NRFC

Call for volunteers

We’re now looking for volunteers for our in-person conference in Lancaster on 2-3 December. Find out more about what’s involved.

We’d love to hear from people already working in food and farming, or with a keen interest in transforming our food systems.

We’re asking volunteers to attend a training session at 9am on 2 December.

Please apply by 16 November. We’re accepting applications on a rolling basis, so be quick!

Meal-time musings: bring your lunch and have a chat!

Hosted by members of the NRFC team. 

Everyone is welcome to join us for informal meal-time musings. The NRFC team will host these friendly sessions, so feel free to join for 10 minutes or the whole session. Chat, connect and reflect with others over your lunch!

Exploring the benefits of diversity in Agriculture

Hosted by researchers and artists at Newcastle University.

Our panel discussion session explored the research and experiences of people who are traditionally not seen as on the front lines of agriculture. Attendees gained insight into the work being done to expand accessibility in and to agriculture as well as perspectives from individuals who have previously been seen as ‘outsiders’. Additionally, the session highlighted the benefits of diversity to a successful agricultural sector.

Speakers/hosts:

Sally Shortall is the Duke of Northumberland Professor of Rural Economy, Newcastle University in the UK, and an Honorary Professor in Queen’s University Belfast. She is interested in agriculture, farm families, and the role of women in agriculture. She has carried out research on women in agriculture for the FAO, the European Parliament, the European Commission and is currently advising the European Court of Auditors on gender mainstreaming the European Agriculture Guidance Fund.

Dr Ruth McAreavey is a Reader in Sociology at Newcastle University. Ruth grew up on a farm in County Armagh. Her research is focused on migration to rural and regional places and she is also interested in wider questions of rural development and regeneration. She has recently completed research for the Scottish Government on seasonal agricultural workers and her monograph on migration was published with Routledge in 2017. She is currently co-editor of Sociologia Ruralis.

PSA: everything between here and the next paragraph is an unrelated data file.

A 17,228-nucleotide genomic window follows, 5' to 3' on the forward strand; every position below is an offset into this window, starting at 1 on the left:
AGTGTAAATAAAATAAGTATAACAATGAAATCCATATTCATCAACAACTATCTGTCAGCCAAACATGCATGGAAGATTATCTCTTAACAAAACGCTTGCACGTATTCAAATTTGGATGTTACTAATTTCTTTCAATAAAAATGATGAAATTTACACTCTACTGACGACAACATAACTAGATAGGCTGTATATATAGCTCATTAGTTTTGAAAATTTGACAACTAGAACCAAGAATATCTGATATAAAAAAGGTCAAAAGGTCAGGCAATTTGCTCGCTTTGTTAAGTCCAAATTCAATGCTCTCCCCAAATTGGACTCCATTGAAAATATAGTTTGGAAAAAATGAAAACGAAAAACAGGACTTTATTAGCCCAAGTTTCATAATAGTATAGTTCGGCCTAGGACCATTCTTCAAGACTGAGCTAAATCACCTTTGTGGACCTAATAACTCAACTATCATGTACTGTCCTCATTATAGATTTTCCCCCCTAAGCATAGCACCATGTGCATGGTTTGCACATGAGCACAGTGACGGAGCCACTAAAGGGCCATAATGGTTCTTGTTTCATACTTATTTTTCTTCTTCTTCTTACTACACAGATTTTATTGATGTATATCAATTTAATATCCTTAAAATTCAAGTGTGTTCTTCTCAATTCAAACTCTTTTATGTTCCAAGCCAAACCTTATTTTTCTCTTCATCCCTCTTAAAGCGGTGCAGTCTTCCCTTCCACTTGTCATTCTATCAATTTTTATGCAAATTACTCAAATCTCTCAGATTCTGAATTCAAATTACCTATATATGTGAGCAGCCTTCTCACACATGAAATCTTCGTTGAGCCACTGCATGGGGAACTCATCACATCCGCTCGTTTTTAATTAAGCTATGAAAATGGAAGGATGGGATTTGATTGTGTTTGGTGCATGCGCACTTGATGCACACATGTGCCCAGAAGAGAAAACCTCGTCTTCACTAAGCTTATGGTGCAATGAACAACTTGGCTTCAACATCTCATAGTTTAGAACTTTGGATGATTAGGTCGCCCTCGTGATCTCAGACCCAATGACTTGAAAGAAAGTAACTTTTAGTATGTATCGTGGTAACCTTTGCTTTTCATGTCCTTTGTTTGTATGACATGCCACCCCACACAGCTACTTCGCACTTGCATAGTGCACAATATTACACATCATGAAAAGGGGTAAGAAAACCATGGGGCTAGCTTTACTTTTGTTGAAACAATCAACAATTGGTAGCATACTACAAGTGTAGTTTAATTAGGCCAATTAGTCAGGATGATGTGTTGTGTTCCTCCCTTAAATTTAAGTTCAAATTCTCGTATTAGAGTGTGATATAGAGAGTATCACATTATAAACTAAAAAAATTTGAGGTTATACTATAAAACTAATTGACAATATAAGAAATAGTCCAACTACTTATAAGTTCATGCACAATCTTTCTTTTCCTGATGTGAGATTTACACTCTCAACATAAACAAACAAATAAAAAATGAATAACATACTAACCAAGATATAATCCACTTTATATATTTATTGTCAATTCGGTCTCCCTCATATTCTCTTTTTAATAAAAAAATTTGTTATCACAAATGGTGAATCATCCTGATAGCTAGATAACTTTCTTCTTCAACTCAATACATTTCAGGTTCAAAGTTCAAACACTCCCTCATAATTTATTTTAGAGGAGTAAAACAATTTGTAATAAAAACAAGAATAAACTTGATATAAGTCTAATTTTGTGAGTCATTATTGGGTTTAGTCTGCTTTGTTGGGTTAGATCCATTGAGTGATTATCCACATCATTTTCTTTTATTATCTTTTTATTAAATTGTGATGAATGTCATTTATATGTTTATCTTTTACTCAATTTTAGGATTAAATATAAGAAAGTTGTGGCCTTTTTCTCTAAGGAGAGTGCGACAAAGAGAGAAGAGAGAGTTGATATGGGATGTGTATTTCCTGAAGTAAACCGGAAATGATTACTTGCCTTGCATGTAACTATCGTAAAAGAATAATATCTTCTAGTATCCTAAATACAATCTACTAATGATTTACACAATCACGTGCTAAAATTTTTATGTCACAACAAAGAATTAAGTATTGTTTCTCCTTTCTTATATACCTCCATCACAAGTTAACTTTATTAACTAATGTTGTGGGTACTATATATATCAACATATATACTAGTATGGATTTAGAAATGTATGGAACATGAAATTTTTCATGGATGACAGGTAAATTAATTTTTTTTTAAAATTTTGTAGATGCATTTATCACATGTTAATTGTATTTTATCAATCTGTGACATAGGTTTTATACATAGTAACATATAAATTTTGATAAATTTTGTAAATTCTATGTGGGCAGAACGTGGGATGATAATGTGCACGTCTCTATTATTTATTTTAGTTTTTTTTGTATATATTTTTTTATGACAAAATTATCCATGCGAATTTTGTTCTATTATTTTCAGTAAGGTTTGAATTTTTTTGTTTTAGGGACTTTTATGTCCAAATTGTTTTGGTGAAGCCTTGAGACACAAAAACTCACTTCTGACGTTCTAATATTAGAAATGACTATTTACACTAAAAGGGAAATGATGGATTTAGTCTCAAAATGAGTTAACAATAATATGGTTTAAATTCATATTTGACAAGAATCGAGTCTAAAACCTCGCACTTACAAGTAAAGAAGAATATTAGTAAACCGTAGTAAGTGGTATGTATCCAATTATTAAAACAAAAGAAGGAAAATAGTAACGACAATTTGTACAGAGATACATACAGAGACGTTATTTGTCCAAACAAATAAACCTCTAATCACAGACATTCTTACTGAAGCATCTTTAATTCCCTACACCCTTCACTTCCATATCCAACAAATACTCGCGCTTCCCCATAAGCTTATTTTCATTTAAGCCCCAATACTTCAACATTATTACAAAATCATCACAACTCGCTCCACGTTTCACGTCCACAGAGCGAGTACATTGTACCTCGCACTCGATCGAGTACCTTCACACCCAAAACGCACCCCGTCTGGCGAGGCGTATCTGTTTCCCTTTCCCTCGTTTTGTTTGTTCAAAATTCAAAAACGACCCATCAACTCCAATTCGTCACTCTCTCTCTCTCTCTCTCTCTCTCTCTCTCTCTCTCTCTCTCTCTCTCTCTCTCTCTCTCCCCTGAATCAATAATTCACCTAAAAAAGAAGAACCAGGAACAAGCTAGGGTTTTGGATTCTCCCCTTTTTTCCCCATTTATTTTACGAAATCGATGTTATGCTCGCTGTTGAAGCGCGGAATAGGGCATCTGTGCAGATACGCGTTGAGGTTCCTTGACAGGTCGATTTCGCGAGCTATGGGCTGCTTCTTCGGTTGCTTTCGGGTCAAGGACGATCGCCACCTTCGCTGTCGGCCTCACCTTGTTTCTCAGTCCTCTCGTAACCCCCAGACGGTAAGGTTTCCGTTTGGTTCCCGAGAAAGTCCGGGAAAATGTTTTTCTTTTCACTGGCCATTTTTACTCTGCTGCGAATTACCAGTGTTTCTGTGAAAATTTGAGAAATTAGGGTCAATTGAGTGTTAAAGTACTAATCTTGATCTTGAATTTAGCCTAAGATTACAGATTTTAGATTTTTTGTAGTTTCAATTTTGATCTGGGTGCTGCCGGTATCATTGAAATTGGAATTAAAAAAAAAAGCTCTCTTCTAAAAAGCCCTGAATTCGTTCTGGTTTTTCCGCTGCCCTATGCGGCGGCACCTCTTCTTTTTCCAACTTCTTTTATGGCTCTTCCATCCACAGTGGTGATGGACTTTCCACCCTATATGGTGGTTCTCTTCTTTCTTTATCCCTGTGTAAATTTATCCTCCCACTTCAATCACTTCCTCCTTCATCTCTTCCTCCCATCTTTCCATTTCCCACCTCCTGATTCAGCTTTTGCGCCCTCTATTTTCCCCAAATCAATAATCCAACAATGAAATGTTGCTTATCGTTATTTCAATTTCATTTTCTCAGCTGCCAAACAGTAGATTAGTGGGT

Hannah Budge is an ESRC funded PhD student at the Centre of Rural Economy, Newcastle University, UK. Her thesis will examine the role of women in agriculture in the Scottish Islands, looking at the barriers in this industry experienced between and within these communities. This project will focus on factors such as the various land tenure systems on the islands and religious differences and if these impact on agriculture communities.

Joanne Coates is an artist in residence for the Centre Rural Economy at Newcastle University and has been exploring reasons for gender bias as part of her residency. Although the Covid-19 lockdown has halted her artwork, she highlights how feminism and women’s leadership are viewed in farming and further afield.

Hannah Davis is a Lecturer in Ruminant Nutrition and Pasture Management at Newcastle University. Hannah’s research aims to understand how dairy management practices affect milk quality, animal health and environmental impact with a view to optimise sustainable farming systems. As a PhD researcher, this included studying the fat composition of cow milk produced under different management practices (conventional, organic, 100% forage-fed) and analysing data from the Low Input Breeds project (www.lowinputbreeds.org) to identify breed combinations best suited to low-input diary production. Outside of research, Hannah is a member of the LGBT+ steering group at Newcastle University as well as a Trustee of the Bill Quay Community Farming Association in Gateshead.